Historically, elections to the European Parliament have not attracted much attention, neither from the media nor from voters. I know out of personal experience – 19 years ago I actually ran for the European Parliament for a small Swedish party that was critical of the EU and wanted some common-sense reforms to the welfare state. We did not get that many votes… But it gave me my first insights into EU-level politics, insights that I have built on over the years.
Since I moved to the United States 12 years ago I have gained yet another perspective on the EU. For each new angle I view the EU from, I see yet more reasons to be critical of it. My most profound criticism has to do with the striking differences between the United States and the EU: those who claim that the EU is evolving into a “United States of Europe” are profoundly wrong. The EU is built as a traditional European nation state, which primarily means no clear distinction between the three branches of government and a big democratic deficit in terms of accountability of elected officials.
Without fundamental reforms in these two dimensions – horizontally by splitting the three branches and vertically by giving voters real opportunities to hold their elected officials accountable – it is very dangerous to expand the EU. As has been demonstrated repeatedly during the Great Recession, the EU is fully capable of being a destructive governmental entity already as it is today; with even more powers transferred to the Brussels Eurocracy, Europe is in some pretty deep trouble.
One way to find out just who bad things can get is to listen to the two men who are frontrunners for the job as chairman of the EU Commission. Some call it the “presidency” of the EU – but that would be to lend more democratic credence to the job than it deserves. Nevertheless, the chair of the EU Commission is a powerful position when it comes to determining what area of the European people’s lives the EU is going to barge into next. Therefore, let us take a listen to the debate between the two frontrunners, “conservative” Jean Claude Juncker and fanatically socialist Martin Schhulz. The debate was organized by Der Spiegel, the tragically anti-American German news magazine. Right off the bat, the debate actually gets into the issue of the EU’s glaring democratic deficit:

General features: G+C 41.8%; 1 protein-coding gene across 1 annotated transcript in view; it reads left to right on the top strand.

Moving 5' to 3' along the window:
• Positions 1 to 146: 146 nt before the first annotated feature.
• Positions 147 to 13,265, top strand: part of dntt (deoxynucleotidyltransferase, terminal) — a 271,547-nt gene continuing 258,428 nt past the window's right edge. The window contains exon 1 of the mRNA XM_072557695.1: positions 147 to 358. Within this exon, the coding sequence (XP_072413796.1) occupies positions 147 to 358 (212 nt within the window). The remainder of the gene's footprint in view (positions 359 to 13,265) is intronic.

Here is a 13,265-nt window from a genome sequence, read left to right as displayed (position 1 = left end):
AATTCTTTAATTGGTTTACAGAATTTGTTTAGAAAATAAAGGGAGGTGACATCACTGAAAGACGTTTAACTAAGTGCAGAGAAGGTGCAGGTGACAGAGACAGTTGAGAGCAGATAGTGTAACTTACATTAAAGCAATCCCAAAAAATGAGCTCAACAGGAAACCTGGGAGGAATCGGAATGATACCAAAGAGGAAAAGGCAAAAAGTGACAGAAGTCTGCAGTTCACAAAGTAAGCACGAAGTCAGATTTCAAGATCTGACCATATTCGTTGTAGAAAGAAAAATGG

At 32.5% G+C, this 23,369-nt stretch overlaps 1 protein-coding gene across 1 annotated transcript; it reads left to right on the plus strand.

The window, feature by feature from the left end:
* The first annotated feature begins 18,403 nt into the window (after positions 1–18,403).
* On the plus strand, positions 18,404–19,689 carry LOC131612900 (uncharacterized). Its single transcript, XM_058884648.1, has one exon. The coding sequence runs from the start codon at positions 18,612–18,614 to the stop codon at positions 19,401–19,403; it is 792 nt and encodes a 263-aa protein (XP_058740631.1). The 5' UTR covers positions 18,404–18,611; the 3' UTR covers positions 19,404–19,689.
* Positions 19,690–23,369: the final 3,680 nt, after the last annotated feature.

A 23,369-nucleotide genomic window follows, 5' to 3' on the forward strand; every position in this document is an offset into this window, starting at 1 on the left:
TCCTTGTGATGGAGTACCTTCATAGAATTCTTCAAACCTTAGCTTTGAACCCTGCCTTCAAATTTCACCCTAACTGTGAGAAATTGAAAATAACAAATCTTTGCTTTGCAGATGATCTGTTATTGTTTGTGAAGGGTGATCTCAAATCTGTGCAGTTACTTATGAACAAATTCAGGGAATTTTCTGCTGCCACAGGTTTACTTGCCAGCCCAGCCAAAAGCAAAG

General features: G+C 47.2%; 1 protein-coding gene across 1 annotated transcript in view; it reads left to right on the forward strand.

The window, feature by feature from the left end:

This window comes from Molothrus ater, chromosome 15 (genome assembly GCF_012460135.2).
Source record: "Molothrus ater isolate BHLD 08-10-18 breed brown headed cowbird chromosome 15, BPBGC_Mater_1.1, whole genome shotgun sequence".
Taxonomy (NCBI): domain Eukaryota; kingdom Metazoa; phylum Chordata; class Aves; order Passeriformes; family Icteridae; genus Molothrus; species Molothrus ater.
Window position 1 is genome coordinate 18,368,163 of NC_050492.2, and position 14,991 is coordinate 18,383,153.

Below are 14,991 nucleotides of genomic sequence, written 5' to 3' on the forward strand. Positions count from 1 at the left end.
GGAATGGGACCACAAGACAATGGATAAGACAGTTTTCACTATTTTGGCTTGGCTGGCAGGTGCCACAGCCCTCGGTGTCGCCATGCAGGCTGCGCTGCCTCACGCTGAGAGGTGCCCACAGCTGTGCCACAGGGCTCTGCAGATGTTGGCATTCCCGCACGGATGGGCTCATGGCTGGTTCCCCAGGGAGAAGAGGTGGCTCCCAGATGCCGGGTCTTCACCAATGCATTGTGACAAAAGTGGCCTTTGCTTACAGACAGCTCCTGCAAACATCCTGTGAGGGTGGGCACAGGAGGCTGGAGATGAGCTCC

SPIEGEL: What would you do better as European Commission president than Jean-Claude Juncker?
Schulz: I would no longer seek political solutions solely through the EU’s institutional structures. I would open the Commission to the greatest degree possible. Brussels needs to stop interfering in every trifling detail. Whatever can be decided at the communal, regional or national level should be decided there. I am a man of parliament, a man of the people. Juncker is a representative of the executive.
Juncker: Nonsense. I am not a person who is only versed in the executive. I have always engaged extensively with the European Parliament and sought joint solutions on many issues. At the same time, it is in no way a disadvantage to understand the sensitivities and interests of the nation states on the European Council. I’m better at that than Martin Schulz.
Schulz, the socialist, has the backing of the socialist political momentum at the European national levels. After half a decade of crippling austerity policies, many Europeans truly feel the pain of welfare-state cutbacks. Since at the same time their taxes have gone up, they have been given no chance to move forward with their lives less dependent on government. Unfortunately, due to the complete incompetence of anything right of center in European politics, voters take the austerity policies behind the welfare-state cutbacks as a right-wing attack on the welfare state. This, together with the fact that austerity originates in Brussels and that the EU has strong-armed national governments into compliance, have driven scores of voters into the arms of the socialists.
Schulz the socialist knows what notes to play to capitalize on this surge. He knows that by portraying the Eurocrat establishment as out of touch with regular voters, he can come across as the man of the people. Whether or not he genuinely is that man, remains to be seen.
At the same time, riding on a wave of anti-EU sentiments is risky. The end result could be that the institutions that even leading socialists cherish, could be in jeopardy: